In November, the price of Coinbase’s stock reached a new all-time-low of $40.61. According to data from CoinGecko, the two biggest cryptocurrencies by market cap, Bitcoin and Ethereum, both declined. Bitcoin fell by 5.5% to $15,665 and Ethereum fell by 8.2% to $1,081 in a single day.
Coinbase has marketed itself as a more reliable and compliant exchange using the demise of FTX, but that hasn’t stopped the stock price slide of the company.
Coinbase also released a statement saying a bank run at its exchange would be impossible because its customer assets are backed 1:1. Additionally, it stated that it had no exposure to the rapidly decreasing FTT token used by FTX. Since there were $15 million in deposits on FTX as of November 8, the exchange did reveal its exposure to Alameda Research.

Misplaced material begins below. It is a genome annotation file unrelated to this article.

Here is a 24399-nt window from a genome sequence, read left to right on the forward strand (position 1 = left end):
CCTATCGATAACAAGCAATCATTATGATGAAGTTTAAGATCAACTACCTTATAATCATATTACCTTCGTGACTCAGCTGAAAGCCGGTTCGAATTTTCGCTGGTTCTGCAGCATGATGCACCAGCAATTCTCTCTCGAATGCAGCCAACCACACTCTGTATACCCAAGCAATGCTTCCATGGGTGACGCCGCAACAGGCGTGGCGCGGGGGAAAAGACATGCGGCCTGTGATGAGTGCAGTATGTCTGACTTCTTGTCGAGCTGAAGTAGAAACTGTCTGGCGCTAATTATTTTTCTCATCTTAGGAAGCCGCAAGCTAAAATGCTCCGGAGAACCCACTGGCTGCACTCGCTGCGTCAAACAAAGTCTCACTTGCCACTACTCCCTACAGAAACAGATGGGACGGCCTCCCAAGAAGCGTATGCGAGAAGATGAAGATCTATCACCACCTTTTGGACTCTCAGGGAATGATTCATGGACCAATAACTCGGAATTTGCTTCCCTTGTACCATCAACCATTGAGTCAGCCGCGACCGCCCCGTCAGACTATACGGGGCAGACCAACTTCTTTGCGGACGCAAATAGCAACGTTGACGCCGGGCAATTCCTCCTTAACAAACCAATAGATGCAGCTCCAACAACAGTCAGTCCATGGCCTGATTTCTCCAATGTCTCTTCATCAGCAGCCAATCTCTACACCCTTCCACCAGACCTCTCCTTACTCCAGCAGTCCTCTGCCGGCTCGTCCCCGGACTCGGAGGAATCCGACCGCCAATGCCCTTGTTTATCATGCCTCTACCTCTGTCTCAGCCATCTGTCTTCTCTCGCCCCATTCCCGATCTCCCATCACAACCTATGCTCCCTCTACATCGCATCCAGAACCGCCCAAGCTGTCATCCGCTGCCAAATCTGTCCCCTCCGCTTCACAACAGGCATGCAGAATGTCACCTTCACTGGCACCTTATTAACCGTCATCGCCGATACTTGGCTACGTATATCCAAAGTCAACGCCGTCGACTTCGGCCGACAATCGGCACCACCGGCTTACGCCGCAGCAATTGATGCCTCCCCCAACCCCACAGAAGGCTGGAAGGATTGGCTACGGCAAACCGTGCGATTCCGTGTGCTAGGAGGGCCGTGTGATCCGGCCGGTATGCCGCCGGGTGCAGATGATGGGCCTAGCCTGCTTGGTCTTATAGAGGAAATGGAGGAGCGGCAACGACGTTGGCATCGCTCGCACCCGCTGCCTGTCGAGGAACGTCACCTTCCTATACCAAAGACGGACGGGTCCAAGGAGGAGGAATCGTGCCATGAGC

Despite being one of the biggest and oldest exchanges, Coinbase’s stock has dropped 87% in the last year. Following larger rounds of layoffs earlier this year, it also fired more than 60 workers this month.
The exchange’s struggles in recent months may be an example of the broader “crypto contagion” thesis—which posits that the fall of one company will cause a domino or ripple effect that damages the whole industry.